Winter is coming! And while rising temperatures and warming winters suggest we won’t be needing our heavy coats as much as we used to, transferring your summer/spring wardrobe to autumn/winter is still very much a thing. But before you go out and buy heaps of new clothing, here are a few tips to make your winter wardrobe that much more sustainable.
1. Fear the Fleece
It’s no secret that the fashion industry is a major pollutant. Several textiles it mass produces have detrimental effects on the environment, so looking at the brand and where a garment is made isn’t enough to ensure the piece is eco-friendly.
Fleece is perfect for layering or wearing around the house on chilly nights, but its life cycle has serious environmental repercussions. One study found that “a single fleece jacket sheds as many as 250,000 synthetic fibers” when run through a washing machine. These fibers end up on beaches and in water supplies as invisible but detrimental pollutants. Wastewater plants can’t filter out the fibers and they are eventually ingested by marine life and enter our food chain.
Opt for cotton instead of fleece. If you feel like you have to have fleece garments in your wardrobe, make sure they’re second-hand and wash them sparingly!
2. Say No To Trends
It’s so easy to get sucked into trend cycles – and it’s even easier to not realize you want something because it’s trendy, not because you will actually wear it a lot. Think about what you want to buy this season and when you first saw it. If the style only just popped up on your Instagram feed a month ago, it usually means it’s going to fade away just as quickly, leaving you with a garment you probably won’t want to wear anymore.
This doesn’t mean it’s not okay to like on-trend things, it just means you should be careful to not exclusively gravitate towards garments that feed into the idea that clothing is trendy and temporary.
3. Avoid Plastic Puffer Jackets
Puffer jackets are warm and can look quite fashionable, but they are almost always made of 100 percent plastic that eventually ends up in our water streams. A piece published by the University of Melbourne explains that puffer jackets contribute to the vast amount of microplastics in our environment. Every time you throw them in the wash, they shed plastic particles that add to the growing amount of synthetic fibers in our rivers, oceans, lakes, and water supplies.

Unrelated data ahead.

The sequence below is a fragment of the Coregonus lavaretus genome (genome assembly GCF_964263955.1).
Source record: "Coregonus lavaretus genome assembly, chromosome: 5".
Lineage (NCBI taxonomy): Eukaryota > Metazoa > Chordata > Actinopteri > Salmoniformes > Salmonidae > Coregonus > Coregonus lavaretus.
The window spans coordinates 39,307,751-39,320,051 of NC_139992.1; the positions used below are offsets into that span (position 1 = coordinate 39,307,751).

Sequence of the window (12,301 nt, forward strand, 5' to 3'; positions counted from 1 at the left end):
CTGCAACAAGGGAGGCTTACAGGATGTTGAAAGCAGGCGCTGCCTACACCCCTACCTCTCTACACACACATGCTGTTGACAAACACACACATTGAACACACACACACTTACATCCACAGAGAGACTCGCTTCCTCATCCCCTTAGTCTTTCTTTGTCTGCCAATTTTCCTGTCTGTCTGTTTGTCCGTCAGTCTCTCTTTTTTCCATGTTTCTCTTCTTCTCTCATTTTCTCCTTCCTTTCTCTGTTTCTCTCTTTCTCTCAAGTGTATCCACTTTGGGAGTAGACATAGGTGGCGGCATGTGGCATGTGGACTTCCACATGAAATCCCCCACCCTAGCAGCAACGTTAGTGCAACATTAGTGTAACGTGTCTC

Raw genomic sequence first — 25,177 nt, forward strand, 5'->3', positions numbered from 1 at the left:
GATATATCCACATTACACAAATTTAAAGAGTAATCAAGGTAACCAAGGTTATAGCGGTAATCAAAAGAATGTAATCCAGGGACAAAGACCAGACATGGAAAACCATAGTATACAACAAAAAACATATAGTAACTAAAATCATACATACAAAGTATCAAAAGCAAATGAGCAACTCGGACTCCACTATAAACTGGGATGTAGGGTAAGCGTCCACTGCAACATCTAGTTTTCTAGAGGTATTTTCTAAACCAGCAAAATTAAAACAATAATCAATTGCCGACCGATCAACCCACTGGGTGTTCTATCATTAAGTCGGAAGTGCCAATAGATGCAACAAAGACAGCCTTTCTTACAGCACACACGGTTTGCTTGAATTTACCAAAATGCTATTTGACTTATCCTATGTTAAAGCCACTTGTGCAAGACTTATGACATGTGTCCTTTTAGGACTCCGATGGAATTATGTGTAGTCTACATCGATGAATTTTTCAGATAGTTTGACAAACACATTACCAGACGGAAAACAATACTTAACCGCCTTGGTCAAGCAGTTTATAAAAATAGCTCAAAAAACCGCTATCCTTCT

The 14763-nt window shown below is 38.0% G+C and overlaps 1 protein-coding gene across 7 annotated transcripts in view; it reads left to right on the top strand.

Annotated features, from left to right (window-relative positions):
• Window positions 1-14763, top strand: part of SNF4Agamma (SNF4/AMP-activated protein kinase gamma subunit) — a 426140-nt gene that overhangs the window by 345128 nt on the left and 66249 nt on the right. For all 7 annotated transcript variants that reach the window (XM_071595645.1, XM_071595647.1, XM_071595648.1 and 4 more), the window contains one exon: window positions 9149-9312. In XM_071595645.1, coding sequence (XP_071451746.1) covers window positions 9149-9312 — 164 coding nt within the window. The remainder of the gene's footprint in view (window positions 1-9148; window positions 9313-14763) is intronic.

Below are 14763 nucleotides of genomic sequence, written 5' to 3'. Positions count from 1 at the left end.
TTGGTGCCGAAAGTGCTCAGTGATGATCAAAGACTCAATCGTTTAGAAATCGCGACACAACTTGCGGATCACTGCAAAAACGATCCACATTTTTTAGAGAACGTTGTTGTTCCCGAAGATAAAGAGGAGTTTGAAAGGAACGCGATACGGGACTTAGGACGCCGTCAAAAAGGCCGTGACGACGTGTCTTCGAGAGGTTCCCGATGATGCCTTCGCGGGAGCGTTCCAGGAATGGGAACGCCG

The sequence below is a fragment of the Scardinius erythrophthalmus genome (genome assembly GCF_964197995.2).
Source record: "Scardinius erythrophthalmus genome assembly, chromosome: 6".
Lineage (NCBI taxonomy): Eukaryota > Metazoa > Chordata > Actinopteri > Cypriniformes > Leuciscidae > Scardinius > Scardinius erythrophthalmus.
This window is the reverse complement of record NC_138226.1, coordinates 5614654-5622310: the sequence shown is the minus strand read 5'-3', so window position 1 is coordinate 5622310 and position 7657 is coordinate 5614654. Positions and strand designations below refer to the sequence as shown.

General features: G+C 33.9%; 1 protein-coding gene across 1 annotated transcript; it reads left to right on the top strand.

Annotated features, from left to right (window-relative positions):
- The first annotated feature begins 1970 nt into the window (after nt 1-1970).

Companies have resorted to making puffer jackets from recycled polyester. At first glance, this seems like a great solution to a serious problem. However, using recycled materials does not minimize the number of microplastics released from the garment when it’s eventually washed.
So before you pop to the shops to grab a big puffer for the colder months, think again.
4. Donate What You’re Not Going to Wear
Part of getting ready for a new season is getting rid of what you don’t need anymore. Minimizing your wardrobe ensures you give your clothes the love they deserve and respect the amount of time, energy, and water that’s gone into making them.
The general rule of thumb is that if you didn’t wear it last year, you probably won’t wear it this year and it should be donated. However, we recognize that the pandemic has probably changed your dressing habits, so don’t follow the rule too strictly if you didn’t leave the house very much this year.
5. Stay Away From New Animal Products
Leather, wool, and fur all contribute to a massive amount of suffering. The world is full of high-quality affordable second-hand products that contain these materials, so buying them new is completely unnecessary.
There are also several fantastic ethical alternatives on the market to try, like leather made from pineapples or wool made from plants.
Every time you buy a pair of leather shoes or a garment with fur on it, you tell that industry that you think what they’re doing is okay – even if you don’t necessarily think that.
6. Have Fun!
These tips on building a more sustainable winter wardrobe may seem a little daunting, but once you understand why they are so important, it makes making better decisions easier and more enjoyable.
Have fun exploring different patterns, textures, and cuts from sustainable brands, second-hand stores, and online consignment stores. You might be surprised what you end up finding!
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